Merry days are here

Odipolaama will see Sandhya sprint ahead in a glamorous role

With her glam act in Odipolaama, which releases today, Sandhya hopes that she will finally move away from her Kaadhal image.

Since her 2004 debut, the pretty lass has done a variety of roles in about 14 films in the South, but has struggled to wipe the image of the feisty rural girl from the public mind. “See, the film was a bench mark, and is my biggest hit. I'm hoping Odipolaama will help carve a different image.” Other than Odipolaama, she has three films lined up — Nootrukku Nooru and Irumbu Kottai Murattu Singam in Tamil and Haasini in Telugu.

Among the many characters she has played, Sandhya loves her role in Dishyum. “It was a mature role, very different from Kaadhal. I also like my character in Kannamoochi Yenada and Koodal Nagar.”

Do any of her characters come close to the real Sandhya? “Actually, I am a mix of all of them. I am non-glamorous at heart, a bit kiddish sometimes, but mature when selecting roles.”Her most challenging role so far? “Actually, no. Although each film has helped bring out the best in me, I am capable of more; I hope Odipolaama will bring to the fore yet another aspect of my acting.”

Jeeva is one of her favourite heroes. “He is talented and has a good knowledge of films. Conversing with him is intellectually stimulating, and he is jolly too. We used to have loads of fun on the sets of Dishyum.”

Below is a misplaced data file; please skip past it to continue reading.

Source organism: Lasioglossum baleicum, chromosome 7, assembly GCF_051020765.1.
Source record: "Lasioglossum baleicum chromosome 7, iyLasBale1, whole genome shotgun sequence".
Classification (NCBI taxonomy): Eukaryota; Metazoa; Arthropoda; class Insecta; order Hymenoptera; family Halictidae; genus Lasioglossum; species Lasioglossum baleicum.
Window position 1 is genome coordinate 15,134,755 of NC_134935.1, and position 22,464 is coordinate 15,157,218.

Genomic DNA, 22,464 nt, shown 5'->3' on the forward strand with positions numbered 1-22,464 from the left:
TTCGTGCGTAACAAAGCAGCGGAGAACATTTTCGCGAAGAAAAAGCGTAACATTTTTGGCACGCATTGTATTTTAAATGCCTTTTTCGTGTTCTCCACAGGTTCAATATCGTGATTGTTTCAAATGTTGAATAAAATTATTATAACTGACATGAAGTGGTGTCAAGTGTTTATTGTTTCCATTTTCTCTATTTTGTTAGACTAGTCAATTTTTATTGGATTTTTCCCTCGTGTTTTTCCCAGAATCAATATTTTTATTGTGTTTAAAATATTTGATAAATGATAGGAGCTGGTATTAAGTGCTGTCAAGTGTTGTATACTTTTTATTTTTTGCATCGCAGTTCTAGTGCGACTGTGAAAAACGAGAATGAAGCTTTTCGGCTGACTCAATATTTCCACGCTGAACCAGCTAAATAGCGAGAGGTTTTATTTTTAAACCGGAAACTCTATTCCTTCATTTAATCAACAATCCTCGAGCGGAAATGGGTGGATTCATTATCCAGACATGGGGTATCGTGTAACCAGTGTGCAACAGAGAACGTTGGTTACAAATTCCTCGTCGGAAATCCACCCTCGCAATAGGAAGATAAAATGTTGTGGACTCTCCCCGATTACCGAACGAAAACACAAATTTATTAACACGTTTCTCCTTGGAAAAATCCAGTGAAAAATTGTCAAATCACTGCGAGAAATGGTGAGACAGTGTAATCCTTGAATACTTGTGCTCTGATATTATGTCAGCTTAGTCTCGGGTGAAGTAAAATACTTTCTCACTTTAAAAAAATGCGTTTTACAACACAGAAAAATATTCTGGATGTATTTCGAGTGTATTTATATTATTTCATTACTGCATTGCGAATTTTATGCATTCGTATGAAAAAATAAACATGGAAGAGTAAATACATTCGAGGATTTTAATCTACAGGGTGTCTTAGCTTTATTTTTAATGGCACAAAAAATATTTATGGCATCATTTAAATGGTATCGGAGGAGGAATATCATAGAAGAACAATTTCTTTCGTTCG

It helps that her ‘non-filmi' family is rock solid behind her. “Initially, my father was a bit apprehensive about my discontinuing education to take up Kaadhal role. But, my mother supported me. Today, both of them are happy at the way my career has progressed.” And, a strict fitness regimen has transformed her into the glam queen she is today.

There's space for all

Kaadhal won her the Filmfare award for Best Tamil actress. Today, at 21, she's a confident artiste, not under any pressure to fight for her space. “Competition keeps every one on their toes, but there are so many films being made and each of us will get our share. I don't clamour for any role; I take what comes my way and try and do justice to it.”

So, how does she rate herself in the industry? “I used to find it difficult to make friends. Now, I've understood that it is vital in this industry to socialise, attend parties and maintain cordial relations with everyone. And yes, for someone who couldn't remember dialogues in school plays, I have come a long way.”


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